K: oh but the only problem is I need to get dad's present
K: and we...so I can either do that on the Saturday and Sunday but I think one of the shops might not be open
M: on Sunday...you, you're home all week...all...
K: oh yeah
M: from Monday
That Wouldn't Read Well...
Stilted dialogue breaks the reader's focus and takes their attention away from the story, but an accurate portrayal of human speech would also read horribly. The secret is to find the balance point where characters sound "natural but better."
Most people have never studied conversation, and have no idea about how real conversations work. They believe in fairytales like "it's rude to interrupt" and think that people speak in sentences. Here's an interesting fact: if you give a non-expert a piece of speech to transcribe, they'll usually edit out all the disfluencies, repetitions, and minor self-edits. But if you ask them, they'll swear that they've written down just what they heard.
You can take advantage of this mental filter. If you can write dialogue that sounds like it's come out of the other end of such a filter, you'll get exactly what the layman considers to be natural speech: usually informal and contracted, possibly slang-filled and ungrammatical, but still fundamentally fluent. If in doubt, read aloud, and then get friends to act out a scene for you.
Many writing books recommend noting down conversations that you overhear - I'll go one step further. Make recordings. (If you're not brave enough to tape your friends, try a live, unscripted interview from the radio or TV.) Then have a go at writing down what you hear. Listen again with your notes, and you'll quickly learn what you're filtering out.
You also have the option to use any kind of mis-speaking as a genuine feature in your writing, when it adds to the story or the characterization. You don't want to pepper your manuscript with transcription-style error notation, but there are times when it may be useful. Imagine the case where someone almost gives himself away, corrects himself before finishing the word, but maybe gives his interlocutor enough to guess that he's hiding something. And because these minor corrections happen all the time in real conversations, your readers aren't going to mind it happening once or twice in your novel. The key is to hold it back for the times it really matters.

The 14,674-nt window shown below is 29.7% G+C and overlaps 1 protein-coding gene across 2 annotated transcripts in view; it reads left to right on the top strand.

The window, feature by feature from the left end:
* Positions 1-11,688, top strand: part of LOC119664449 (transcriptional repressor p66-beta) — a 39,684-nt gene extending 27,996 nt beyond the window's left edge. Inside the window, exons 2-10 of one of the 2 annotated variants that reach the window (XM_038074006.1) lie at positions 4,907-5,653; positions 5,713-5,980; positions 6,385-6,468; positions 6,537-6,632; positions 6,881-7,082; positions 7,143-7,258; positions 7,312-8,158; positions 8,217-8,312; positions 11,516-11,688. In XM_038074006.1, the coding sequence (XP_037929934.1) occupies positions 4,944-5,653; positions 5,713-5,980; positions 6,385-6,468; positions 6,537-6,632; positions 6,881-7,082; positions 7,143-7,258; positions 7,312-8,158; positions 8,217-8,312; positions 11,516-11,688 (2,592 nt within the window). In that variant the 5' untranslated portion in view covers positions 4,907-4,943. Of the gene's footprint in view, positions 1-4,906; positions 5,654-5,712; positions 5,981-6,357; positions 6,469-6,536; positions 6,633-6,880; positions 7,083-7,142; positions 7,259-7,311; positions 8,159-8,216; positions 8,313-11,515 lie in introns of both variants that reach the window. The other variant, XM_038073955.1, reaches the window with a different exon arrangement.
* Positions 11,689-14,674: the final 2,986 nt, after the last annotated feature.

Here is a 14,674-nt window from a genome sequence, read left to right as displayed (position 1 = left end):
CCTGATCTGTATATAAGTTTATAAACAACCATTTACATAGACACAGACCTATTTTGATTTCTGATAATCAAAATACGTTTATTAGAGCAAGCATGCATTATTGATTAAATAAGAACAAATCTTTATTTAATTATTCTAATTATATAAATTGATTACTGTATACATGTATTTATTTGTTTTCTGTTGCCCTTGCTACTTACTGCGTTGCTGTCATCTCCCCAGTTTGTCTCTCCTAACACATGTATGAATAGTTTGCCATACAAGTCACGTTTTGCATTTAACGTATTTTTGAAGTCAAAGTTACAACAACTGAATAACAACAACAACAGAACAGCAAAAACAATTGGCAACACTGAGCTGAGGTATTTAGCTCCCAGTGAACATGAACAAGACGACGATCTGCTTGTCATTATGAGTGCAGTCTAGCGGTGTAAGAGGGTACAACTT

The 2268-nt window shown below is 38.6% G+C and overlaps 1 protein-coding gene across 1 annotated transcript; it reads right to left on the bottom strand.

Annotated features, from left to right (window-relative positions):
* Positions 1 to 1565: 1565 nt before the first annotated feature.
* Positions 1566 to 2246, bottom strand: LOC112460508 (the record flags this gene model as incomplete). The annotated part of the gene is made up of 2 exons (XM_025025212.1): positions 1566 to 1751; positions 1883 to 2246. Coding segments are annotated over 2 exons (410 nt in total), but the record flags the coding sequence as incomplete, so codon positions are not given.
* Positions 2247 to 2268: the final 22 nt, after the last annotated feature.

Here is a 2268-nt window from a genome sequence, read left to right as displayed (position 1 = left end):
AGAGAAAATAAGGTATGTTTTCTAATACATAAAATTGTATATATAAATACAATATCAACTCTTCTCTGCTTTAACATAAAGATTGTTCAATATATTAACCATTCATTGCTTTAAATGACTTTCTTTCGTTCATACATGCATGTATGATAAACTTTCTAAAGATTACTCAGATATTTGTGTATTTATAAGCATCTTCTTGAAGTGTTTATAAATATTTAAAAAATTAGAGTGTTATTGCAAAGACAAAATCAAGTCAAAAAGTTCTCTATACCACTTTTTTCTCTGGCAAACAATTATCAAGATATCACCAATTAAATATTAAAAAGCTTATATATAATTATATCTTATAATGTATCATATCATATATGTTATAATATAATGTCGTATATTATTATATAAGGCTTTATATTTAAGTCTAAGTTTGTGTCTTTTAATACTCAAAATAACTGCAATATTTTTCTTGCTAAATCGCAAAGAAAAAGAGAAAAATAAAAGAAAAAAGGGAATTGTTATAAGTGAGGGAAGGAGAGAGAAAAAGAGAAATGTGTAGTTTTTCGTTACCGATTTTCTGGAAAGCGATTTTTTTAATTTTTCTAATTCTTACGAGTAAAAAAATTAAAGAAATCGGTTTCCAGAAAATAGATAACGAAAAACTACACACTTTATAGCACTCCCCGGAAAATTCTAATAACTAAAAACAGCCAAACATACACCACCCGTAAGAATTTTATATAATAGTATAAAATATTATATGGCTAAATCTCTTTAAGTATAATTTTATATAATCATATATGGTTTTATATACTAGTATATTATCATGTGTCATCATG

I could easily write a book about individual speech patterns, but for now, I'll leave you with a brief thought on characterization through dialogue. I've heard it suggested that you should be able to take any line of dialogue from your novel, in isolation, and be able to identify the character by his style. I think that's an exaggeration: most utterances are too short to exhibit that much variation, and most people have only the most subtle of stylistic quirks. There's nothing wrong with marking one or two characters with distinctive vocal tics or accents (again, listen to real people then tone it down) but if you studiously choose idiosyncrasies for every character then you'll end up writing the dialogic equivalent of a circus freak show. For most characters, all you need is an occasional turn of phrase that only they would use.